Trailer Park Fridays

10 08 2007
    trailer Park Fridays

Every Friday, we here at Cacophony will try to find, what we feel are the best trailers for upcoming releases. Never more than a handful, these are the newest previews that cause us to stop what we’re doing and pay attention, raising our hopes that the bar in the visual entertainment realm that is film can and will be raised.

Film: Be Kind, Rewind
Director: Michael Gondry
Cast: Jack Black, Mos Def, Mia Farrow, Danny Glover
Release Date: December 21, 2007

Director Michael Gondry has proven himself to be somewhat of an auteur with his two previous films Eternal Sunshine of the Spotless Mind and The Science of Sleep. This one looks no different as Gondry, along with Jack Black and Mos Def look to turn conventional film commentary on its head by having them remake the films they accidentally erase due to Black’s…magnetism. There’s a lot that could go wrong here, but under the eye of Gondry this is something that could be intriguing at worst, and revolutionary at its best.

Film: Beowulf
Director: Robert Zemeckis
Cast: Ray Winstone, Angelina Jolie, Anthony Hopkins, Crispin Glover
Release Date: November 16, 2007

The story of Beowulf has been retold countless times, but never like this, as director Zemeckis attempts to revoultionize film through motion capture technology. While his first attempt at this with The Polar Express was a mixed bag, initial reports on this film state that Zemeckis succeeds where others have failed, creating a 3D masterpiece. It needs to be, since audiences have begun to cool towards the sword and sandal epics that have gathered at the multiplex since The Lord of the Rings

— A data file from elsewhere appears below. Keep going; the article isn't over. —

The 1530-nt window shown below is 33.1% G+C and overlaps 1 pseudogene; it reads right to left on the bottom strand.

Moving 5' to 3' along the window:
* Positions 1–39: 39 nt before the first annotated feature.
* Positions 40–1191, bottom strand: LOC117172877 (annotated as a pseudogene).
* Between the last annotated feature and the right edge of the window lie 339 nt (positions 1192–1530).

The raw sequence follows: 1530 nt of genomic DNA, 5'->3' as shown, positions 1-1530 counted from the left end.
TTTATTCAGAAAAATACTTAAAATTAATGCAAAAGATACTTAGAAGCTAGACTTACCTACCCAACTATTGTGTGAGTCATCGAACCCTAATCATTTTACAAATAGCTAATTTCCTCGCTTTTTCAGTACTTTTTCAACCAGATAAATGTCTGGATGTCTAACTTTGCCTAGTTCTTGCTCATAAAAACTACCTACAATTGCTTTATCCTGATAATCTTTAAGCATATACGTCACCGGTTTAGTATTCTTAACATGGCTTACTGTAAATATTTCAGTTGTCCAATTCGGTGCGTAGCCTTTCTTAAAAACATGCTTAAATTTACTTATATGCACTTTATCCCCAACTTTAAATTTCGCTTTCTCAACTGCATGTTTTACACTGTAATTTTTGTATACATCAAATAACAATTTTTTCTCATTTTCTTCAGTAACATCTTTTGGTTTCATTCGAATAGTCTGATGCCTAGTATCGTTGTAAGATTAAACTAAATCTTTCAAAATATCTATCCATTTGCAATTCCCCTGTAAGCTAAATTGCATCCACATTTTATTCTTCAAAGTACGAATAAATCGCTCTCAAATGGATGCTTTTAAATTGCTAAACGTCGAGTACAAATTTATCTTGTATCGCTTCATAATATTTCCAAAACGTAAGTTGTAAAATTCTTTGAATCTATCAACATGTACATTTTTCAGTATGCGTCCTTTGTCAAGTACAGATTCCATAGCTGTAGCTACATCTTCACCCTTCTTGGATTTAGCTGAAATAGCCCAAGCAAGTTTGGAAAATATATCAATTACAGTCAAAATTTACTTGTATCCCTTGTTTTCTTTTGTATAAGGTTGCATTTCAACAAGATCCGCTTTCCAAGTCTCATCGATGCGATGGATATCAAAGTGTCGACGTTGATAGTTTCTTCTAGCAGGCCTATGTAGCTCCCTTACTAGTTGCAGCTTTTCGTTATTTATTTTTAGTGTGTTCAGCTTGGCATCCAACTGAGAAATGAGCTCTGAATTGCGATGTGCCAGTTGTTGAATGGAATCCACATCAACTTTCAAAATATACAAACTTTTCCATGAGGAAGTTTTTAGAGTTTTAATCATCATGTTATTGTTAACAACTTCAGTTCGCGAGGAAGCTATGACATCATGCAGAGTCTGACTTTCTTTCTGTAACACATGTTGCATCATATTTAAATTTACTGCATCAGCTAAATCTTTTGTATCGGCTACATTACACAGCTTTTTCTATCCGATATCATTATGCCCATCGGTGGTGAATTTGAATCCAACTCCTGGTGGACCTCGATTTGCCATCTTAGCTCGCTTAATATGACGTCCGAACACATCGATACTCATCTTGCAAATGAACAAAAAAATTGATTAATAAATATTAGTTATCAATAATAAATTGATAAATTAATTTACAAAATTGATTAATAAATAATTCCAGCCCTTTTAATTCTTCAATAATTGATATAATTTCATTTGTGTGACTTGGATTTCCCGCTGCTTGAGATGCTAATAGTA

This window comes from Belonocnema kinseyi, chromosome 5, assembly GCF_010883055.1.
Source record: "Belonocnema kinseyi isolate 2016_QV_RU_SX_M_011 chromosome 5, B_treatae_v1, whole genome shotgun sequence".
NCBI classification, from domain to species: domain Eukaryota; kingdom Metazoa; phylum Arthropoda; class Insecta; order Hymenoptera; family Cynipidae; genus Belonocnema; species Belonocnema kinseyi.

Film: Margot at the Wedding
Director: Noah Baumbach
Cast: Nicole Kidman, Jennifer Jason Leigh, Jack Black, John Turturro
Release Date: October 19, 2007

Director Noah Baumback, protege of Wes Anderson, bring his followup to The Squid and the Whale in mid October. Detailing a failing relationship of two sisters on the eve of one of their weddings, Baumbach takes his muse from the style of the old French new wave movement of the 60’s, bringing comedy to the moral failings of humanity, without seeming fake or foolhardy.



Leave a Reply

Fill in your details below or click an icon to log in: Logo

You are commenting using your account. Log Out / Change )

Twitter picture

You are commenting using your Twitter account. Log Out / Change )

Facebook photo

You are commenting using your Facebook account. Log Out / Change )

Google+ photo

You are commenting using your Google+ account. Log Out / Change )

Connecting to %s

%d bloggers like this: